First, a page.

This now begs the question as to the role young people must have in assuming partial responsibility for ensuring that the potential of future prosperity is not eroded through corruption and neglect. It certainly seems that young people should have a hand in the preservation of their own future.

Some might argue that government sponsored programmes such as YouthBiz 592 and the President’s Youth Award Government of Guyana (PYARG) entrepreneurship training courses and the Youth Parliament are mitigating the deleterious effects of poverty and education deficiency in our youth. But if recent events are anything to go by, whereby gainfully employed and well-educated youths carried out a daring and violent, albeit unsuccessful, bank robbery attempt, then we may not yet be adequately addressing the root causes of the increase in criminality among our youth.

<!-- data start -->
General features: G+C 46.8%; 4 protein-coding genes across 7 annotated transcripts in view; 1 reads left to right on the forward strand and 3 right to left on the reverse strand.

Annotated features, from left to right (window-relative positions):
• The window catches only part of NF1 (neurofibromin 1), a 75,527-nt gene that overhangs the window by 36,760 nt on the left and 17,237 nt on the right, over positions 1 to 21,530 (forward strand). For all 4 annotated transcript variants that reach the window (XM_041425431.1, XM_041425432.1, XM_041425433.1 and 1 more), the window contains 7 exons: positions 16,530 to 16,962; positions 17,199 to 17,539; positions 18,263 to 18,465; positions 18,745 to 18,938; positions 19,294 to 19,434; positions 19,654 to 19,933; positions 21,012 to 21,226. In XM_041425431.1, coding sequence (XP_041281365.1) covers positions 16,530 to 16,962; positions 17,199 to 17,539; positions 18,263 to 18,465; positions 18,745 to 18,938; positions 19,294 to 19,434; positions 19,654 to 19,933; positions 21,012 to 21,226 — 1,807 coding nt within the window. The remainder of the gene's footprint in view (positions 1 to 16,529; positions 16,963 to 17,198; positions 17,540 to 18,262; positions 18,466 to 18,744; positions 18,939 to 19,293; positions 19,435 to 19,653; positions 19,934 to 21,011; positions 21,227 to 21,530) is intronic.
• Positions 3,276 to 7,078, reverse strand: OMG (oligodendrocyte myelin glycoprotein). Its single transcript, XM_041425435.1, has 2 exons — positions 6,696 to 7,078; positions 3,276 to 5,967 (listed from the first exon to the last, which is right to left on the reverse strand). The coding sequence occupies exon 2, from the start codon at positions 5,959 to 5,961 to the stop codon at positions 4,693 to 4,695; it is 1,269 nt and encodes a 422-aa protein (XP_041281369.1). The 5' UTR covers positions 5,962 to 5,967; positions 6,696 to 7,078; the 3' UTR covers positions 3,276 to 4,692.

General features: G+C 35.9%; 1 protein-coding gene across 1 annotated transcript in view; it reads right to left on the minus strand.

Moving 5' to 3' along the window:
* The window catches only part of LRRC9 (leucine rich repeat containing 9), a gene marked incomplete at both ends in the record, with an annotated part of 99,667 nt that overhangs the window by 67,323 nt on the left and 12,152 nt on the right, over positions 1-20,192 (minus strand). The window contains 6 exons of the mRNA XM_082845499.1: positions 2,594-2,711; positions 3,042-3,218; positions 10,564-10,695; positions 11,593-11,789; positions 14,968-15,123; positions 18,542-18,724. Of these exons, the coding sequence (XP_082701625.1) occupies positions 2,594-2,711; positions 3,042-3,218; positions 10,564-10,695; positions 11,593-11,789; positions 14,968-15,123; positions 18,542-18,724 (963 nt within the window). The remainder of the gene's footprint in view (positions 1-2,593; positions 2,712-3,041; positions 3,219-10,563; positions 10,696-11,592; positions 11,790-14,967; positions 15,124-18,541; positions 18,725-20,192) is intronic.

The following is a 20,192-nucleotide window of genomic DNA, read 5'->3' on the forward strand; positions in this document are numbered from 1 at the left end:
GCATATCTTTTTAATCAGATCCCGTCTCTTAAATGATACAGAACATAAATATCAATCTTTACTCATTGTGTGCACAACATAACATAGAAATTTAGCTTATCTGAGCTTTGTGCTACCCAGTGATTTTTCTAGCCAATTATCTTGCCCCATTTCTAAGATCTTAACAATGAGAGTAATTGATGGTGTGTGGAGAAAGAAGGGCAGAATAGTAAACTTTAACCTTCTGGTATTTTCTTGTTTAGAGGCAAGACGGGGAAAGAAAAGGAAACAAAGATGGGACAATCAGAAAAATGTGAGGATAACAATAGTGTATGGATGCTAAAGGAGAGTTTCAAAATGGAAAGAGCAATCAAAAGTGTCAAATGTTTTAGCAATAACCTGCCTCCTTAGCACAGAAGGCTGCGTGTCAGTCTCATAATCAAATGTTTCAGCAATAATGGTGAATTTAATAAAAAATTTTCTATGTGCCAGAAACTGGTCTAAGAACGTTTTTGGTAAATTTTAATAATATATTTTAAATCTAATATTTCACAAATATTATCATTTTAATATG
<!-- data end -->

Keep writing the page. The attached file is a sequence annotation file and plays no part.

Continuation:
Interestingly too, youths may well be the majority (or at least a significant portion) of the inhabitants of the formal prison system across the country. When we factor in the inmates at the government run holding facilities for delinquent youth, and finally, those in other types of non-criminal custodial facilities of the state, we can see that quite a healthy chunk of our youth are growing up as wards of the state and not in regular households.